Tokyo, in the grip of rising infections, tightens restrictions.

The authorities in Tokyo requested on Monday that restaurants and bars close by 8 p.m. to prevent further spread of the coronavirus, an announcement that came after the Japanese prime minister, Yoshihide Suga, said that the central government would consider declaring a state of emergency in the capital and in three surrounding prefectures for the first time since April.

With Tokyo recording a record high of 1,337 cases in one day last week, Governor Yuriko Koike said, “We should clearly recognize that the infection situation is in a completely different stage.” The metropolitan government has asked residents to refrain from all but essential outings after 8 p.m. Restaurants serving alcohol will be required to close at 8 p.m. starting on Jan 8; all other restaurants will have to follow suit on Jan. 12, with the restrictions in place through the end of the month. Ms. Koike said that the metropolitan government would also ask subway and train lines to end service earlier each evening.

Companies have been encouraged to allow employees to work from home, and universities have been asked to move classes online.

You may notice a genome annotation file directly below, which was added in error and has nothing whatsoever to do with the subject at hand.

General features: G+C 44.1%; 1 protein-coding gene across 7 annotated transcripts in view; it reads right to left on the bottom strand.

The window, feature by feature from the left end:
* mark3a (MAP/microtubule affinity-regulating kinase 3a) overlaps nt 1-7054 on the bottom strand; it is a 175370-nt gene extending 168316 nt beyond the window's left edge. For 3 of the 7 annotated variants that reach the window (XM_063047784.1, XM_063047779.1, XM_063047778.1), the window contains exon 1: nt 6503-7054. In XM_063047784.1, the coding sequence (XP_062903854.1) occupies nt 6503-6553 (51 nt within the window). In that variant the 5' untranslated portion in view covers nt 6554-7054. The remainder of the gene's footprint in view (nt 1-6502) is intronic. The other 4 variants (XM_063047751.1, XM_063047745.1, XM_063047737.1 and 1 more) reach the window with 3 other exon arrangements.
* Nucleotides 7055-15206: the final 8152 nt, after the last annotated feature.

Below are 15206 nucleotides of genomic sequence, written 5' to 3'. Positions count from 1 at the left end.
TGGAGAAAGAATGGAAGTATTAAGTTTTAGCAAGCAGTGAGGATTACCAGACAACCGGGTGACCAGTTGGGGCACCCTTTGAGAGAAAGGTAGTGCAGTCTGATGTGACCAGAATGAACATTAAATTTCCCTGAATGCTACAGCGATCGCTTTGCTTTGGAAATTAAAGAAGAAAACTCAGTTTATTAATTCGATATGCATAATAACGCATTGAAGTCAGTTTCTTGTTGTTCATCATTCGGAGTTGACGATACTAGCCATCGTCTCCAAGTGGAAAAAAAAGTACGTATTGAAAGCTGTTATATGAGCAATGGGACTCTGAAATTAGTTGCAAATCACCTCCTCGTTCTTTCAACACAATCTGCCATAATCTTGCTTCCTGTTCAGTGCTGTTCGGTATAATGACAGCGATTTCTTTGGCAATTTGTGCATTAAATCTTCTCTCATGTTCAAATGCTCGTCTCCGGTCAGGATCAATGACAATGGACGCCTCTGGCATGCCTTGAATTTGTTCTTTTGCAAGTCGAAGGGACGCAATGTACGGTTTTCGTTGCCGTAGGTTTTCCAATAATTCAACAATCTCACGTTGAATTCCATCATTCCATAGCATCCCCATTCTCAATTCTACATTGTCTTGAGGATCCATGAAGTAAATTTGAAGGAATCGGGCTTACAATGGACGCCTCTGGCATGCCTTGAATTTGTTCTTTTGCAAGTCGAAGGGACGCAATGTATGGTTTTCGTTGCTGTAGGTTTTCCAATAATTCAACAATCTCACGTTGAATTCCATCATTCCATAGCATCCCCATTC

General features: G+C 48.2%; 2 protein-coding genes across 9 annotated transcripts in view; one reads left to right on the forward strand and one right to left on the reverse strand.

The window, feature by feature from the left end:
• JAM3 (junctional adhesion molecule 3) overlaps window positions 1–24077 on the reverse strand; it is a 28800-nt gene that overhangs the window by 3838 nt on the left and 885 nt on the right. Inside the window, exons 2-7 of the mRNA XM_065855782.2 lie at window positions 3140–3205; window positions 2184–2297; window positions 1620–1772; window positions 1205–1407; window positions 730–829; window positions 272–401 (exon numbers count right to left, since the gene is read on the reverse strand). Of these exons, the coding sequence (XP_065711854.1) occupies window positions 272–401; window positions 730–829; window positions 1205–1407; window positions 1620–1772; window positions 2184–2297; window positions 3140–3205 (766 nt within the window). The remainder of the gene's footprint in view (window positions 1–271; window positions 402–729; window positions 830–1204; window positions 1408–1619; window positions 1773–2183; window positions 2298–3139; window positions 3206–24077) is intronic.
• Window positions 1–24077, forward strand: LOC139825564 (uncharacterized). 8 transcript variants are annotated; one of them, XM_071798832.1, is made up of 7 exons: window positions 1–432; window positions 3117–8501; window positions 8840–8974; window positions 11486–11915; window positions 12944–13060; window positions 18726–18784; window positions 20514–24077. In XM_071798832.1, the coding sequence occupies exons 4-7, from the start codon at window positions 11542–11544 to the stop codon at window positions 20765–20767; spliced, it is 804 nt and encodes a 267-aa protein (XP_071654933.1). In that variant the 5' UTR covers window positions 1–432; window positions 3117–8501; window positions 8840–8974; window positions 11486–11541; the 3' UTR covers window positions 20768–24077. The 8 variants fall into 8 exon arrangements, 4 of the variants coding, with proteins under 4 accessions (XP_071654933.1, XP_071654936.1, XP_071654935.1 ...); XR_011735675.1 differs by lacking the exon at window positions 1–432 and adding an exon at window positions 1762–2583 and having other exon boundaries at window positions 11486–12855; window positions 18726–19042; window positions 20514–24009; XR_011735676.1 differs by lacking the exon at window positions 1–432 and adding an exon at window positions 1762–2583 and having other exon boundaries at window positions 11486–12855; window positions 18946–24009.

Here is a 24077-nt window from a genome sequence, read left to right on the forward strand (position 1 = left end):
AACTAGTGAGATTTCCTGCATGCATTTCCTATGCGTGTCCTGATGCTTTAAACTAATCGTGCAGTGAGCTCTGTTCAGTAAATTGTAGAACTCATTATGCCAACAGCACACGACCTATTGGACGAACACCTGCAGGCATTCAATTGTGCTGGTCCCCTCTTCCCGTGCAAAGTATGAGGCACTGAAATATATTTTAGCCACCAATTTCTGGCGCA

Mr. Suga said that the central government would consider declaring a state of emergency later this week. Japan has reported a total of more than 240,000 cases and more than 3,500 deaths.

Last month, as Japan detected cases of the more transmissible variant of the coronavirus that first emerged in Britain, the government closed the borders to foreign travelers. Mr. Suga also suspended government subsidies for a domestic travel program.

Legally, a state of emergency in Japan cannot mandate a lockdown but relies on voluntary compliance. Mr. Suga said that the government was considering punishments for businesses that do not comply with requests, as well as compensation for businesses that have to close early.

Japan has not yet approved any of the vaccines that are being rolled out in the United States, Europe and other parts of the world. But it has contracts to buy doses from Pfizer, Moderna and AstraZeneca, and Mr. Suga said he hoped that his country would start vaccinating medical workers and older adults by the end of February.

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